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Let $1<p<\infty$, $f \in L^p([0,\infty))$. Why is it then true that $$\lim_{x\to\infty} \frac{1}{x^{1-\frac{1}{p}}} \left( \int_0^x f(t)dt\right) =0?$$

I know that from Hölder's inequality, we can get that $||f||_{L^1([0,\infty))} \leq ||f||_{L^p([0,\infty))} x^{1-\frac{1}{p}}, \; \forall x >0$, and I also think that this inequality must be strict, since equality would imply that $f$ is constant, which would contradict the fact that $f \in L^p$ on a domain with infinite measure.

That's only a necessary condition though, and I'm not really sure how to proceed any further.

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up vote 5 down vote accepted

An idea is to split the integral from $0$ to $x$ into two parts, a first one whose contribution will disappear when $x\to+\infty$ and a second one to which one applies the obvious argument which failed when applied to the whole thing.

More specifically, for every positive $u$, pick $x(u)$ such that $$ \int_{x(u)}^{+\infty}|f(t)|^p\mathrm{d}t\le u. $$ For every $x\ge x(u)$, decompose the integral of $f$ from $0$ to $x$ into the integral from $0$ to $x(u)$, whose value is $C(u)$, say, and the integral from $x(u)$ to $x$, to which one can apply Hölder's inequality. All this yields $$ \left|\int_0^xf(t)\mathrm{d}t\right|\le C(u)+(x-x(u))^{1-1/p}u^{1/p}\le C(u)+x^{1-1/p}u^{1/p}. $$ When $x\to+\infty$, this shows that the limsup of the absolute value of the ratio you are interested in is at most $u^{1/p}$. Since $u$ can be any positive real number, you are done.

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I like this approach! –  Eric Naslund Jul 20 '11 at 19:44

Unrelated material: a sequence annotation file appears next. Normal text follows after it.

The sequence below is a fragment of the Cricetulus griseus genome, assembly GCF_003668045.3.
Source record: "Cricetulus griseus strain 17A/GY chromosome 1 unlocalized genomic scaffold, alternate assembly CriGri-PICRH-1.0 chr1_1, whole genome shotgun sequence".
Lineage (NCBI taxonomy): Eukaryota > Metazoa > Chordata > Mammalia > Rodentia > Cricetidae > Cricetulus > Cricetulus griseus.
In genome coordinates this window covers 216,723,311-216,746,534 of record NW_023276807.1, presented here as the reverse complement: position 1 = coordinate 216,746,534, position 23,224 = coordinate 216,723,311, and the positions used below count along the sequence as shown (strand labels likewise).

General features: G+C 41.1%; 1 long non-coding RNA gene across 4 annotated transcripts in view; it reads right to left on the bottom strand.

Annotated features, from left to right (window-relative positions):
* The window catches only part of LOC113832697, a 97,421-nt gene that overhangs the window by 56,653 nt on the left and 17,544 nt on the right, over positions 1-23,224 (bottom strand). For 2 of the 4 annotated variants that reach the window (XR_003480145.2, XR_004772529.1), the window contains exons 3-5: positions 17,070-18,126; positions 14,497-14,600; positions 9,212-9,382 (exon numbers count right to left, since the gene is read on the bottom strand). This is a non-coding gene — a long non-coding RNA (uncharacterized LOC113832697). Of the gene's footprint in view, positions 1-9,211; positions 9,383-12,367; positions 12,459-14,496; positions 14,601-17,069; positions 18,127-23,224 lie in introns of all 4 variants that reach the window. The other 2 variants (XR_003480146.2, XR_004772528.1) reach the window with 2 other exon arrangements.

@Eric: And I like yours... :-) To which, considering that this kind of stuff is not as widely known as it should, you could add the (simple) argument which shows that your $g$ indeed exists. –  Did Jul 20 '11 at 19:53
    
Nice approach, and thanks! –  user1736 Jul 20 '11 at 21:40
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First, we can find continuous monotonic $g(x)>0$ such that $\lim_{x\rightarrow \infty} g(x)=\infty$ and $f\cdot g \in L^p[0,\infty)$. This simply says that there is no "fastest growing convergent" function. That is, for any $f\in L^p[0,\infty)$ we can find a function which grows slightly faster but still converges in $L^p$.

Let $q>1$ satisfy $\frac{1}{p}+\frac{1}{q}=1.$ Then by Hölders inequality

$$\int_{0}^{x}|f(t)|dt\leq\left(\int_{0}^{x}\frac{1}{g(t)}dt\right)^{\frac{1}{q}}\left(\int_{0}^{x}|f(t)g(t)|^{p}dt\right)^{\frac{1}{p}}\leq C_{1}\left(\int_{0}^{x}\frac{1}{g(t)}dt\right)^{\frac{1}{q}}$$ where $C_{1}$ is the norm of $fg$ in $L^{p}[0,\infty)$.

The result then follows since $$\lim_{x\rightarrow \infty} \frac{1}{x^{1-p}}\left(\int_{0}^{x}\frac{1}{g(t)}dt\right)^{1-\frac{1}{p}}= 0.$$

Hope that helps,

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Cute argument. I like it. Maybe it would be nice to add why such a $g$ exists for completeness. –  Jonas Teuwen Jul 20 '11 at 20:06
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Thanks for the help! Sorry, I had a couple of followup questions that I was hoping you could clarify: 1)If you're applying Holder, should the integrand of your first expression be $\frac{1}{g(t)^q}$ instead of just $\frac{1}{g(t)}$ ? And 2) Could also explain why the limit of the integral at the end goes to 0? Are you assuming that you can find $g$ satisfying all the properties above and with $\frac{1}{g} \in L^q$? I didn't catch that in your argument, if that is the case. –  user1736 Jul 20 '11 at 21:39
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One does not need $1/g$ to be in $L^q$, simply that the integral of $1/g^q$ up to $x$ is $o(x)$, which holds as soon as $1/g(x)=o(1)$. –  Did Jul 20 '11 at 21:47
    
@Didier: Oh, I think I can see how that would be true. Thanks again for your assistance. –  user1736 Jul 20 '11 at 22:22
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@user For every nonnegative integer $n$, pick a nonnegative $x_n$ such that the integral of $|f(x)|^p$ on $x\ge x_n$ is at most $2^{-n}$. Assume for simplicity that $(x_n)$ is nondecreasing and that $x_n\to+\infty$. Then define $g(x)$ as the maximal $n$ such that $x\ge x_n$. –  Did Jul 21 '11 at 16:47
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